Surprising Shared Word Origins

Using publicly available datasets of English words, their etymologies, and their semantic distances, software engineer Daniel de Haas generated pairs & triples of words that have a common origin but otherwise are unrelated to each other.

“actor” & “coagulate”
Both of these words derive ultimately from the Latin “ago”, meaning “act”, “do”, “make”, and a bunch of other things.

English “actor” is a short hop away from “ago”, but “coagulate” takes a longer path: “ago” ➔ “cogo” (“collect”) ➔ “coagulum” (“a clot”) ➔ “coagulo” (“to clot”).

“educate” & “subdue”
I never would have picked those two words out of a lineup as having a shared etymological root, but sure enough it sits right there — the “du” in the middle of each word, which ultimately derives from Latin “duco”, meaning “lead”.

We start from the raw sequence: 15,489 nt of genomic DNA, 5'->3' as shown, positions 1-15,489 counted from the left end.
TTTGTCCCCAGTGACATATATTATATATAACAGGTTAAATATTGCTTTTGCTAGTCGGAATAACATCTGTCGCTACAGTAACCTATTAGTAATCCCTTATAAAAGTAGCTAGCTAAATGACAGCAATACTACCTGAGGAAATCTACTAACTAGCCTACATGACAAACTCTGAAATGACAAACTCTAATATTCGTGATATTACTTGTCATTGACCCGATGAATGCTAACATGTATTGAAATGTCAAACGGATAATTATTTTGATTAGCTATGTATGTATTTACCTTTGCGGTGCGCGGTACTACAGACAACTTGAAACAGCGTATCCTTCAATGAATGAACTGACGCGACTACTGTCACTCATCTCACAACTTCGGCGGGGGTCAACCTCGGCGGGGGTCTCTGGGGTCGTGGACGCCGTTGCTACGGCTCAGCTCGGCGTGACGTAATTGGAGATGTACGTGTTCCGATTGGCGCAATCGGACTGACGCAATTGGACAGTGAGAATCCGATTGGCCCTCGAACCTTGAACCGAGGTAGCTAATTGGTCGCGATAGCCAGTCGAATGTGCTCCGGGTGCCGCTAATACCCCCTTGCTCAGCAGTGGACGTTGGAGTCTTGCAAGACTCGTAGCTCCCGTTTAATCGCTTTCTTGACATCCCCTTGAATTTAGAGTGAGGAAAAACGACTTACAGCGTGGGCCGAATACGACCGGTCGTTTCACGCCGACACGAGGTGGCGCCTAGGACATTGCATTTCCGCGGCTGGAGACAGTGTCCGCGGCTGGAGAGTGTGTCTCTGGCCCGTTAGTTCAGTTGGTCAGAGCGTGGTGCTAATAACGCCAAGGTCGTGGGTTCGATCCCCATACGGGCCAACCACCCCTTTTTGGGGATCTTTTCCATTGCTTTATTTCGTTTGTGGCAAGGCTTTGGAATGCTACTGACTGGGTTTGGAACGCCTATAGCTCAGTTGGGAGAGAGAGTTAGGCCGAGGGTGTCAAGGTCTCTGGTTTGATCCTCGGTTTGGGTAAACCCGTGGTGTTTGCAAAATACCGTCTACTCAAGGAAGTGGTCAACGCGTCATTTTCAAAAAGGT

“Educate” comes from the Latin “eductus”, meaning to “lead or bring out”, and then the Latin “educare” (“raise, train, mould”). I love the image of education as the process of extruding a refined person out of a base of unrefined material.

“Subdue” comes from the latin “subduco”, meaning “lead under”. Again, a very clear physical description of what the word means — to put beneath you, or bring under control.

Update: Oh here’s a good one: the words “fascism” and “fajita” are both derived from the same Latin root.

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